'Tis the season to be scammed
The most successful phishing attacks are the ones that lure victims effectively, and hackers use timely lures around current events and holidays to make themselves relevant and convincing. Since holidays are fixed calendar events, the overall volume of phishing emails generated per year tend to fluctuate in predicable patterns, with the summer generally having fewer phishing emails but a huge spike occurring around Black Friday and when people receive tax returns. The number of phishing emails this year has been much greater than in previous years because hackers are finding more people vulnerable to email-based attacks.
As COVID-19 has caused more people to work or school remotely, phishing campaigns have exploded in popularity, and the number of successful scams is overwhelming the attempts to thwart them. As the holidays approach, more people are choosing to shop and celebrate together electronically as opposed to in person, which means the number of new phishing campaigns is suspected to rise to an all-time high. Going forward, it will be important to recognize and respond correctly to these phishing attempts in order to keep your data and privacy protected.
The boom in phishing campaigns over the holidays will be from two different fronts: phishing impersonating commercial businesses and campaigns taking advantage of current events. Commercial businesses and eCommerce based phishing are particularly successful around this time, as more people expect emails from these type of businesses and respond or interact with them instead of avoiding them. These types of phishing attacks can look like password reset emails, product shipping and delivery updates, and fraudulent gift card or promotional offers. Commercial phishing like this is usually focused on financial damage, trying to get access to your credit card or banking information.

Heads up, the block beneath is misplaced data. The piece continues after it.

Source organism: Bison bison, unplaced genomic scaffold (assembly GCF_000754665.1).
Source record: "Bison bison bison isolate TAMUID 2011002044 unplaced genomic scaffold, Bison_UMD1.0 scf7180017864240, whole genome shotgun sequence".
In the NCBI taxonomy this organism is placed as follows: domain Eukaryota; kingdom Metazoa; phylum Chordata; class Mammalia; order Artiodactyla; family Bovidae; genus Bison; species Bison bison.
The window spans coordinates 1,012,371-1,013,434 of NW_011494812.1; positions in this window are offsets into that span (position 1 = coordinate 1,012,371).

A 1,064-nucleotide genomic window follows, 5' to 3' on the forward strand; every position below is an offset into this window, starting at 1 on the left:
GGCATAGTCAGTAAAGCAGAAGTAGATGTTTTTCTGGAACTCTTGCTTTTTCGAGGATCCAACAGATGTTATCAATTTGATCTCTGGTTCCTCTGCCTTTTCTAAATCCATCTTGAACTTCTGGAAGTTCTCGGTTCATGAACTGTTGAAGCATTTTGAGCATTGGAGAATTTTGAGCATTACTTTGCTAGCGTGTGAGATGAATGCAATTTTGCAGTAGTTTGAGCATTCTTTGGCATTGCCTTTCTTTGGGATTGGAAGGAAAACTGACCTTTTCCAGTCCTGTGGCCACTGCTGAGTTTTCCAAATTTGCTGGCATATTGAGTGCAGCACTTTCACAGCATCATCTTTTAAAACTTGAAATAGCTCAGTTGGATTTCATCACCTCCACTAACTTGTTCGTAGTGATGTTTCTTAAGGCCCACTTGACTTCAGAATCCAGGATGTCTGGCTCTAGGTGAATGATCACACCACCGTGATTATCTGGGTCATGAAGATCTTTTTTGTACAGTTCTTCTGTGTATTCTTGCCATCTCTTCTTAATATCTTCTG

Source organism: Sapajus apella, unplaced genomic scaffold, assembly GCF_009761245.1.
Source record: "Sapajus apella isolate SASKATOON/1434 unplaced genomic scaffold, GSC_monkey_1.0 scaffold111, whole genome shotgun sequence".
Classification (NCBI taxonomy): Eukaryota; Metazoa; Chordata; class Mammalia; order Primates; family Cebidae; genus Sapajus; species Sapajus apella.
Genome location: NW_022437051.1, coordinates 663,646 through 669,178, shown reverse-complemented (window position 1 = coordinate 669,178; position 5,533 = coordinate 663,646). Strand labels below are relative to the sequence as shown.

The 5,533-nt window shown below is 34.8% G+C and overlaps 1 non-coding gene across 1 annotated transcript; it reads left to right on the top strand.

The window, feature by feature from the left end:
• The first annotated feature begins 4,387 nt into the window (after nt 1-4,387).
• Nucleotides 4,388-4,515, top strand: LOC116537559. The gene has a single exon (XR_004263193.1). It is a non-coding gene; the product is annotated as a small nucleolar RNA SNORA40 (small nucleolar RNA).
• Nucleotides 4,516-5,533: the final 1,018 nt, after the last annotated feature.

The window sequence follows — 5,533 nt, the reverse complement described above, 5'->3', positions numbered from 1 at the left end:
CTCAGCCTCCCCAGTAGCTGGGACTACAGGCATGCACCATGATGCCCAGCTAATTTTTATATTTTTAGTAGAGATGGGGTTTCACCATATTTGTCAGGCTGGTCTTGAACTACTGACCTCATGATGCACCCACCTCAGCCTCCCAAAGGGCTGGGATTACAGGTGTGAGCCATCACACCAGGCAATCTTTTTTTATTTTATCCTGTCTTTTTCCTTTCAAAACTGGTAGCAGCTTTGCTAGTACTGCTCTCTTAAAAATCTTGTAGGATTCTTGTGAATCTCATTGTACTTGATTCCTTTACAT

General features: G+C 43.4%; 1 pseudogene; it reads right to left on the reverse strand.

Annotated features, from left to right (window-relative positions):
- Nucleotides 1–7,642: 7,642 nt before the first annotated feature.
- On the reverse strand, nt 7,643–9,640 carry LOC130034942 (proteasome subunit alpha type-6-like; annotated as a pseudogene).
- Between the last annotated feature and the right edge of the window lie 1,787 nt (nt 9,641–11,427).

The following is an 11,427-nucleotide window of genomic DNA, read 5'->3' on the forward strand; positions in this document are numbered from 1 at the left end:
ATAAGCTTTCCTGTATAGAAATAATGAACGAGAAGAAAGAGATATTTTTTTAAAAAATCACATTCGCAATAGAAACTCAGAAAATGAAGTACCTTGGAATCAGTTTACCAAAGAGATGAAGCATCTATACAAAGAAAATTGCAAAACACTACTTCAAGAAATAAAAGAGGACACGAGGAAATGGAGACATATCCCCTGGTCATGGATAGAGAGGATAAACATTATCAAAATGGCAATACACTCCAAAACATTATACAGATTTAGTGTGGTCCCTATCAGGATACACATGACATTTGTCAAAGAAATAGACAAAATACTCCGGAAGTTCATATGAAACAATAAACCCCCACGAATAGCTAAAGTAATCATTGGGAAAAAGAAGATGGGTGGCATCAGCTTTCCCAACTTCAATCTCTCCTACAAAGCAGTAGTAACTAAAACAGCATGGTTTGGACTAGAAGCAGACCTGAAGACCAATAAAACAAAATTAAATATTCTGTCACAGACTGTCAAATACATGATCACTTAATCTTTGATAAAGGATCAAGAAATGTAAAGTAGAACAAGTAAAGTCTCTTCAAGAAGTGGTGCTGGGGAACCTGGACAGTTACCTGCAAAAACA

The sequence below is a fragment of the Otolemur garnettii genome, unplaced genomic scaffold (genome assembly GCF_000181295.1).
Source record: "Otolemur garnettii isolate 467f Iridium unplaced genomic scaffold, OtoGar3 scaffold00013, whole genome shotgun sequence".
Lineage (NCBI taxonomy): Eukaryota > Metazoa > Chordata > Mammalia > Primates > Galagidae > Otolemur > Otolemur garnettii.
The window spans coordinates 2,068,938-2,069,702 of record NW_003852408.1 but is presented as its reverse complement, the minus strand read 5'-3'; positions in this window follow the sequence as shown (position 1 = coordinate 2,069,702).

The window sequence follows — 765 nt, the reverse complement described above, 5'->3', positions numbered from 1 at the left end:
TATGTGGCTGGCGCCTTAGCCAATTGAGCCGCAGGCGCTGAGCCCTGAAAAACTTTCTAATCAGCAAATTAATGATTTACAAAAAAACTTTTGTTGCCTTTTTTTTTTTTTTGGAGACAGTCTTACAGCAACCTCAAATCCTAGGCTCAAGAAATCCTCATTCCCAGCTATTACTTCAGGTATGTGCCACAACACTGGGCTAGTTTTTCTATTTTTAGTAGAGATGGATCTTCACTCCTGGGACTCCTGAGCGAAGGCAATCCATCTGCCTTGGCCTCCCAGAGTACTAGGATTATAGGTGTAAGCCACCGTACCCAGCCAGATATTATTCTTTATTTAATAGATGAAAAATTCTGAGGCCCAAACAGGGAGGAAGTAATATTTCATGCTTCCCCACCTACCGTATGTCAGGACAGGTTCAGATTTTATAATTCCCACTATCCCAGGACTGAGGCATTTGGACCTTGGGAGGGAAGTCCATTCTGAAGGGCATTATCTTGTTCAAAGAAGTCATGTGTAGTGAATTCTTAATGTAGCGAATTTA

Current event scams are looking to leverage the upcoming holidays, as well as COVID-19 related information and relief. Phishing attacks disguised as holiday events, charities, e-cards, or personal requests are looking to steal credentials, credit card information, and account credentials. COVID-19 related scams are especially sinister, looking to intercept relief funds or push malware onto the victim’s computer through attachments advertising the latest information on the spread and prevention of the virus.
Even if the expected volume of phishing emails is anticipated to increase dramatically, you can handle and prepare for them the same way you prepare for any other type of phishing campaign. Be cautious of unsolicited emails, and be extremely cautious of emails with attachments. Attachments like PDFs and Word documents can install malware or send commands that compromise your account or device when opened. Be sure to check URLs closely, because there are multiple ways to obfuscate a hyperlink within an email to send users to a credential harvesting website, malware repository, or fraudulent e-commerce marketplace. To prevent any redirection through a phishing email, manually type in URLs to known websites to avoid clicking on a phishing link masquerading as a legitimate website. The best way to prevent unauthorized access to your accounts if they do get compromised is to enable multifactor authentication. Help keep your privacy and identity safe this holiday season by remaining vigilant and aware of potential threats in your inbox.